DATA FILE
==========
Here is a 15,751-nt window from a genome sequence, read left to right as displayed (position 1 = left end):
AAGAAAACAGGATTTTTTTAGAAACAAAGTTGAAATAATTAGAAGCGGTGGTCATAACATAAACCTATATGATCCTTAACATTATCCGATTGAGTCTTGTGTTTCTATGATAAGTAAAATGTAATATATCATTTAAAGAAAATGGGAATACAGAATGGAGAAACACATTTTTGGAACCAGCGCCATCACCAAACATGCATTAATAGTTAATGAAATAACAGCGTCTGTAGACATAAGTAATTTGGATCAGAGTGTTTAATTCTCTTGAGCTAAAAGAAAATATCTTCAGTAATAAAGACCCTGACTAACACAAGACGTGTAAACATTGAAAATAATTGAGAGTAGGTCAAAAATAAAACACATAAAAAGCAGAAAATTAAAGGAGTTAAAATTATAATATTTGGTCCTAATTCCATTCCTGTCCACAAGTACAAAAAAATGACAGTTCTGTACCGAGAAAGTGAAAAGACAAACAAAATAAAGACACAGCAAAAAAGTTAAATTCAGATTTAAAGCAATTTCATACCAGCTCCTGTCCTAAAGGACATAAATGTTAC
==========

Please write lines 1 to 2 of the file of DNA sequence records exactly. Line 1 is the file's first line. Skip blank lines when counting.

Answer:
Here is a 15,751-nt window from a genome sequence, read left to right as displayed (position 1 = left end):
AAGAAAACAGGATTTTTTTAGAAACAAAGTTGAAATAATTAGAAGCGGTGGTCATAACATAAACCTATATGATCCTTAACATTATCCGATTGAGTCTTGTGTTTCTATGATAAGTAAAATGTAATATATCATTTAAAGAAAATGGGAATACAGAATGGAGAAACACATTTTTGGAACCAGCGCCATCACCAAACATGCATTAATAGTTAATGAAATAACAGCGTCTGTAGACATAAGTAATTTGGATCAGAGTGTTTAATTCTCTTGAGCTAAAAGAAAATATCTTCAGTAATAAAGACCCTGACTAACACAAGACGTGTAAACATTGAAAATAATTGAGAGTAGGTCAAAAATAAAACACATAAAAAGCAGAAAATTAAAGGAGTTAAAATTATAATATTTGGTCCTAATTCCATTCCTGTCCACAAGTACAAAAAAATGACAGTTCTGTACCGAGAAAGTGAAAAGACAAACAAAATAAAGACACAGCAAAAAAGTTAAATTCAGATTTAAAGCAATTTCATACCAGCTCCTGTCCTAAAGGACATAAATGTTAC